For the first time in perhaps a long time, Martha Reeves was at a loss for words.
“There’s no way to describe the happiness I’m feeling today,” she said Sunday evening, several hours into a lavish, rollicking 80th birthday party with about 150 friends and family members. “It shows you how much I’m really loved, and I don’t think I’ll ever be the same.”
The Motown star was in her customary spunky form as the bash rolled un midnight at the 10-acre estate of her close friend Bobbie Gingiloski in Armada, a village of 1,700 about 40 miles north of Detroit. Reeves spent much of the day wearing a crystal-studded tiara marked “80,” presented to her by Gingiloski.
“We’re dancing on the street out here in the woods,” Reeves ad-libbed early in the festivities while singing along to her trademark 1964 hit.
On a gorgeous summer day, the outdoor table decorations were adorned with plenty of purple — Reeves’ signature color — and centerpieces featuring vinyl 45 records from her lengthy catalog.
Music from Reeves’ Motown years with the Vandellas, as well as her later solo career, pumped from the sound system throughout the day.
Reeves, who acted as emcee as much as honoree at her own party, said she had made the DJ promise he would spin nothing but her songs at the party: “I don’t want to hear (the Supremes’) ‘Baby Love’ at all today,” she cracked.
Sixty years after her first professional recording work — contributing backing vocals to records on Berry Gordy’s Tamla Records — Reeves was the belle of the ball Sunday, met by many guests with greetings of “Queen of Detroit.”
Among those on hand were boxer Thomas Hearns, Motown’s Paul Riser, R&B singer Spyder Turner and officials with the administrations of Michigan Gov. Gretchen Whitmer and Detroit Mayor Mike Duggan. Crowded around Reeves’ table were her family, including her sisters, son, grandchildren and great-grandkids.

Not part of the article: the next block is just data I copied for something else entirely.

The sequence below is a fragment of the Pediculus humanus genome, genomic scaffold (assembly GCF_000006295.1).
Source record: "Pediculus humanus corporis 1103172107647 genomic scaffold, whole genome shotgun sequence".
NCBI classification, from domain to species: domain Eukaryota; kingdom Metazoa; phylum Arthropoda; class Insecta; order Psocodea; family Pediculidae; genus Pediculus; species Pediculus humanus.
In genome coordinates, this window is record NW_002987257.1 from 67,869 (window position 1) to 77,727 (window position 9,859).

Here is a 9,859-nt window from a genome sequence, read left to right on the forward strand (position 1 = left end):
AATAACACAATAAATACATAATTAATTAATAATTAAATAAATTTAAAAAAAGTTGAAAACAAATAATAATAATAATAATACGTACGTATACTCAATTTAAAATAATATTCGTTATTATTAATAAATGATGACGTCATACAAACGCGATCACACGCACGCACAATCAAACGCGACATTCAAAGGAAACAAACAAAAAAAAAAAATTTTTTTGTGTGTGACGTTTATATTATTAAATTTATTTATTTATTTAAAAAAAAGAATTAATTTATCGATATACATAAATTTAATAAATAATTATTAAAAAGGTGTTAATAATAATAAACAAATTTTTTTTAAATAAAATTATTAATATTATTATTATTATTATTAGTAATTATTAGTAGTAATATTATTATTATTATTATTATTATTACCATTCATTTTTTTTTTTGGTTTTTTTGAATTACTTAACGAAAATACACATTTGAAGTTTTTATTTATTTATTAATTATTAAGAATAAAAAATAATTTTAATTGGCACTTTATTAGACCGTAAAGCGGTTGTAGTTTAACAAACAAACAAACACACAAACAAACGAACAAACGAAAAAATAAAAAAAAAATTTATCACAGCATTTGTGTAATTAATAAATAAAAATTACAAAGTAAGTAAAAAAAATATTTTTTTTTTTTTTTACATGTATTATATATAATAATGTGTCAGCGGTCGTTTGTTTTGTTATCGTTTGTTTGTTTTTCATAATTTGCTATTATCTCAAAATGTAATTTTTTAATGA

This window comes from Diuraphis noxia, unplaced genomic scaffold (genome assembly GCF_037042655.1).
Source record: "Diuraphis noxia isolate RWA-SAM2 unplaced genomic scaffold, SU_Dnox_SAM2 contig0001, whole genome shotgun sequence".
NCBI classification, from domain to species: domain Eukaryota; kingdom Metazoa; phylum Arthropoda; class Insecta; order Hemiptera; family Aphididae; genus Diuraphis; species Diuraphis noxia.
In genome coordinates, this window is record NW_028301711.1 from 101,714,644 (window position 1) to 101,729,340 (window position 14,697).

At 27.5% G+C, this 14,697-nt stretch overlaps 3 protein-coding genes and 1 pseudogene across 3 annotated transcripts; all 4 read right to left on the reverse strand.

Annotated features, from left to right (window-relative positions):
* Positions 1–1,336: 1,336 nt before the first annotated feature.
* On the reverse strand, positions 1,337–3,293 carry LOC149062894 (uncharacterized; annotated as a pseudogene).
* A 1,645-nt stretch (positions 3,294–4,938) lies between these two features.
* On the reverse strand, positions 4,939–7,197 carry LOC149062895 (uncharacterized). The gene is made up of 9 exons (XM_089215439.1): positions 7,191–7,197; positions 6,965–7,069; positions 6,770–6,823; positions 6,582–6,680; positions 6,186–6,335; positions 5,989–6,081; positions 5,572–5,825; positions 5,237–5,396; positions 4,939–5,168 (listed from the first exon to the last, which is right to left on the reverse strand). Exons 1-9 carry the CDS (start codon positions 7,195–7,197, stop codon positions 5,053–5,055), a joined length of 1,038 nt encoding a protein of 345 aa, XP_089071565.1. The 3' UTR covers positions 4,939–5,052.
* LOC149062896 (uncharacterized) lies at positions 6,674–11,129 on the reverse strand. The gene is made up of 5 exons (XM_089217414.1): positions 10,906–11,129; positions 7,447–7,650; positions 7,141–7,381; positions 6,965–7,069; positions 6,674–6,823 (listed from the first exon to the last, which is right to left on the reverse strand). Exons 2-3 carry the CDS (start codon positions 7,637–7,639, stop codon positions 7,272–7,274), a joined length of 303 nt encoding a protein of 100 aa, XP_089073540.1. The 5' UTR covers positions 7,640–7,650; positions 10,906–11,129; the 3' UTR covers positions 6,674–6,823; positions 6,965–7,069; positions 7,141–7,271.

Many guests, including the founder of the United Kingdom fan club for Martha and the Vandellas, had traveled to Michigan for the occasion.
A representative for Brenda Jones read a tribute from the Detroit City Council president, who saluted Reeves — a former city councilwoman — for “representing Detroit around the world.”
An official with Duggan’s office read a City of Detroit proclamation honoring the Motown veteran, including a handful of biographical details fact-checked by Reeves on the spot. (“I sing soprano,” she piped up in protest to a description of her “alto” style.)
And Dion Williams, director of faith-based and urban affairs for Whitmer, presented a special tribute to Reeves from the Michigan governor.
Those were the only real formalities on a day that felt mostly like a breezy backyard party — albeit one with a very happy Detroit celebrity as the honoree. Guests dined on a selection of soul food from Pamelas Catering in Macomb County, including greens, beans, barbecue and shrimp-and-grits.
Sunday was the latest high point in a recent stretch of milestones for Reeves: She learned last month that she’s receiving a star on the Hollywood Walk of Fame, and her image has been omnipresent on newsstands this month as the cover of Hour Detroit magazine.
The party paused at one point for a lengthy video tribute featuring highlights and celebrity photos from Reeves’ life, along with birthday wishes from folks including Duggan, Whoopi Goldberg, Claudette Robinson (the Miracles), Scherrie Payne (the Supremes), Suzi Quatro and Freda Payne.
It also featured an appearance from Motown founder Gordy, who joked that at 80, Reeves was now older than he is. (Gordy turned 91 in November.)
“Thank you for helping make Motown what it is today,” Gordy said.
Contact Detroit Free Press music writer Brian McCollum: 313-223-4450 or email@example.com.
Original posted at www.freep.com